# Spilling and the spill range

In this video, we’ll look at a core idea in dynamic array behavior, the spill range.

When a dynamic array formula outputs multiple values, it is said to “spill” these values onto the worksheet.

For example, if I use the UNIQUE function on this list of colors, UNIQUE spills 3 values - red, blue, and green.

The rectangle that encloses these values is called the "spill range". Notice when I select any cell in a spill range, the rectangle will appear with special highlighting.

The spill range for a given formula is dynamic, and may expand or contract as source data changes.

For example, if I change a color in the list to purple, purple is added to the spill range.

You can refer to a spill range in another formula by adding the hash(#) or pound(*) character to the first cell in the range.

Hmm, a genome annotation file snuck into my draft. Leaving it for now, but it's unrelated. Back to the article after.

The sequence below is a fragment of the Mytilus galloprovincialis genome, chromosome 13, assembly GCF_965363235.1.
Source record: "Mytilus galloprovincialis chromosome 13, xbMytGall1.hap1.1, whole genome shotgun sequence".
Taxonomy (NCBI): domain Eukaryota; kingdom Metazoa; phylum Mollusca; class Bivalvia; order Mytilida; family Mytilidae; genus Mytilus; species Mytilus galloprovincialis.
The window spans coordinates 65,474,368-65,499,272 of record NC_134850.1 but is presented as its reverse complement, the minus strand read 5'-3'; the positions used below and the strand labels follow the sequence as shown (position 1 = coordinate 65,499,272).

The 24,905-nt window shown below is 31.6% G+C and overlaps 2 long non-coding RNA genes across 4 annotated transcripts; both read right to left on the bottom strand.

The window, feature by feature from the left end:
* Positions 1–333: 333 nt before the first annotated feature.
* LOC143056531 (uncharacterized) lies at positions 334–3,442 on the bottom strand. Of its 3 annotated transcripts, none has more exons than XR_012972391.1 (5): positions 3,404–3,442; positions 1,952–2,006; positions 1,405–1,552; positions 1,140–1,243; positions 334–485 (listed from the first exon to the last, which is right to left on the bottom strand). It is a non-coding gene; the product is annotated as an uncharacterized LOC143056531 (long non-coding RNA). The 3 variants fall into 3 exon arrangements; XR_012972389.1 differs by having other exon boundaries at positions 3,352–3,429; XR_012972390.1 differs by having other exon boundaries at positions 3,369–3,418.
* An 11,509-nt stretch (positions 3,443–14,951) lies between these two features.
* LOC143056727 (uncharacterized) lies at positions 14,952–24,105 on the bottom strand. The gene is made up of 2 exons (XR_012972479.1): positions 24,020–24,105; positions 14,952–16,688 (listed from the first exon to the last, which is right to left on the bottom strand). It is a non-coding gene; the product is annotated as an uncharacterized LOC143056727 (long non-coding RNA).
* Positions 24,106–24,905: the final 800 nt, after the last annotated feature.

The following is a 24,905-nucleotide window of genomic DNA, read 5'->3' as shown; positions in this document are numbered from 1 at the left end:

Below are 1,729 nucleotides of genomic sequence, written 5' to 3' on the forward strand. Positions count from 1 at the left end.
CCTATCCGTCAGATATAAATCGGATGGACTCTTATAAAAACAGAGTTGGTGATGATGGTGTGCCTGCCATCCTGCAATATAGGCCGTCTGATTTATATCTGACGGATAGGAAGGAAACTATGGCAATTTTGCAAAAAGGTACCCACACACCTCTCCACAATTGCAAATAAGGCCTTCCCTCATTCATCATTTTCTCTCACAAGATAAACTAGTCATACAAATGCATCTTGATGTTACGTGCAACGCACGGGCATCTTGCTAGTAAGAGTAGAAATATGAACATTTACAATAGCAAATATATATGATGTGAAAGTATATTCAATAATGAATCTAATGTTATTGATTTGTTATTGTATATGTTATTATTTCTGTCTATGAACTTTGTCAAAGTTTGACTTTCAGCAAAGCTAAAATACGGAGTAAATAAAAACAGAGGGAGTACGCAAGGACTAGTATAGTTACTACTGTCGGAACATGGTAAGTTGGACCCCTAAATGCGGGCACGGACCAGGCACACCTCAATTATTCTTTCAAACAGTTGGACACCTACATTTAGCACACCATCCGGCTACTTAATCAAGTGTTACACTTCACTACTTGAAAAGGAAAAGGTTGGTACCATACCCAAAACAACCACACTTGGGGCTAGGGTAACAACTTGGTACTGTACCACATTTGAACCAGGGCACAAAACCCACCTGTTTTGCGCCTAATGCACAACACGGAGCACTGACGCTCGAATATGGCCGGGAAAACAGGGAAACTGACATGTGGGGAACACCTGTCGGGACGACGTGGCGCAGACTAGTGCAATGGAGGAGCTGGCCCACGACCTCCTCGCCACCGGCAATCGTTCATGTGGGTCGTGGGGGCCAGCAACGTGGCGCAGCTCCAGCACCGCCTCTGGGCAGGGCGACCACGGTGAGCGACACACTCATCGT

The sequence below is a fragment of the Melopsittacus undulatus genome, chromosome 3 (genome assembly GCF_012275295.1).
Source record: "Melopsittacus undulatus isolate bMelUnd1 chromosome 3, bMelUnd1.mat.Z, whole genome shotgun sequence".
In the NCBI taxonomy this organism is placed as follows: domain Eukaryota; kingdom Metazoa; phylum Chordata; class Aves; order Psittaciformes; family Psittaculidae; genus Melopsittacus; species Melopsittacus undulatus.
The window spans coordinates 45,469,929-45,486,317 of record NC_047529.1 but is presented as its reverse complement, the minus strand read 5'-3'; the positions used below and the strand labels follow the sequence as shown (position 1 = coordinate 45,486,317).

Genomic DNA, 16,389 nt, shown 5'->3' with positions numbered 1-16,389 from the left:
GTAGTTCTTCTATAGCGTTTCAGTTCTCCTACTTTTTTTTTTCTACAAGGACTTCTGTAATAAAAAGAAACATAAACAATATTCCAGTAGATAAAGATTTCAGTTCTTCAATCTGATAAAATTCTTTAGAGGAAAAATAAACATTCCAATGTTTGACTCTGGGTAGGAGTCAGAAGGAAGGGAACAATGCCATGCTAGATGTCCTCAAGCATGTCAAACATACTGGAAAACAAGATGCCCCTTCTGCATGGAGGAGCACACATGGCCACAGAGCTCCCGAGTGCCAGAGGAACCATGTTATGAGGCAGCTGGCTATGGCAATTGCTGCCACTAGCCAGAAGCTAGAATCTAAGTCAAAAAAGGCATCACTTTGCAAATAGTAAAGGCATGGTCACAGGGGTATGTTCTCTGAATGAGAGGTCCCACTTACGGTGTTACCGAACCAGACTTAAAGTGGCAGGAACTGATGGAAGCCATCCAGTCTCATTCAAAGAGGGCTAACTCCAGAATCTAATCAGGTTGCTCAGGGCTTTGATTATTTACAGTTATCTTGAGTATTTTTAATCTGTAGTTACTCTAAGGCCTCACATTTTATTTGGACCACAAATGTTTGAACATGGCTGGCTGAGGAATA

For example, in this case, I can refer to the spill range with "equals D5 and a hash character.

`=D5#`

You can use this reference any way you like. For example, I can use the COUNTA function to count the number of colors in the spill range.

=COUNTA(D5#)

Like all dynamic array formulas, if the source data changes, the results will update.

When you set up a formula that spills results onto the worksheet, you may see a #SPILL error when there isn't enough space for all values.

For example, if I add an "x" to the cell below the spill range, and then change red to purple again, we get a #SPILL error.

However, if I delete the "x", the error disappears and the formula spills properly again.

This can also happen if I overwrite part of an existing spill range.

Finally, notice that the formula inside a spill range is identical in all cells, and the text in the first cell is black, while text in other cells is gray.

You'll sometimes hear this behavior referred to as "one formula, many results". This is a unique feature of dynamic array formulas and a huge simplification that makes it much easier to solve traditionally hard problems in Excel.

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